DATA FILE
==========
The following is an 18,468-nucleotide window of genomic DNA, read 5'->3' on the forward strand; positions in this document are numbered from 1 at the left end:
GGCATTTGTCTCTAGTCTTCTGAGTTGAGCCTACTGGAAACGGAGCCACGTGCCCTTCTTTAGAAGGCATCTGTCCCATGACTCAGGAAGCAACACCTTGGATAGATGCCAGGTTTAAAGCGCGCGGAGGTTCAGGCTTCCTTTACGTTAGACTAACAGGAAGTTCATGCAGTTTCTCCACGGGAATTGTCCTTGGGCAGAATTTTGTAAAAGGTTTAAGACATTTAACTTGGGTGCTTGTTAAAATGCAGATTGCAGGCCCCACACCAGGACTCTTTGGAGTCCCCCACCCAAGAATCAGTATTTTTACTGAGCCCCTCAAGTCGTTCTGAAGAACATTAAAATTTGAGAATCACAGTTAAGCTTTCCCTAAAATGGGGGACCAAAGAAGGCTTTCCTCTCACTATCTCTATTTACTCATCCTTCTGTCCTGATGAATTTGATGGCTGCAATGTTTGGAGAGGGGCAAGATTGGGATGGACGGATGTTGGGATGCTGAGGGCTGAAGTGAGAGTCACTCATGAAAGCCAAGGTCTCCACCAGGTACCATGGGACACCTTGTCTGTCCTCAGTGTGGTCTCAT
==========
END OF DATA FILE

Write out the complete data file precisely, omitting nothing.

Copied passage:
The following is an 18,468-nucleotide window of genomic DNA, read 5'->3' on the forward strand; positions in this document are numbered from 1 at the left end:
GGCATTTGTCTCTAGTCTTCTGAGTTGAGCCTACTGGAAACGGAGCCACGTGCCCTTCTTTAGAAGGCATCTGTCCCATGACTCAGGAAGCAACACCTTGGATAGATGCCAGGTTTAAAGCGCGCGGAGGTTCAGGCTTCCTTTACGTTAGACTAACAGGAAGTTCATGCAGTTTCTCCACGGGAATTGTCCTTGGGCAGAATTTTGTAAAAGGTTTAAGACATTTAACTTGGGTGCTTGTTAAAATGCAGATTGCAGGCCCCACACCAGGACTCTTTGGAGTCCCCCACCCAAGAATCAGTATTTTTACTGAGCCCCTCAAGTCGTTCTGAAGAACATTAAAATTTGAGAATCACAGTTAAGCTTTCCCTAAAATGGGGGACCAAAGAAGGCTTTCCTCTCACTATCTCTATTTACTCATCCTTCTGTCCTGATGAATTTGATGGCTGCAATGTTTGGAGAGGGGCAAGATTGGGATGGACGGATGTTGGGATGCTGAGGGCTGAAGTGAGAGTCACTCATGAAAGCCAAGGTCTCCACCAGGTACCATGGGACACCTTGTCTGTCCTCAGTGTGGTCTCAT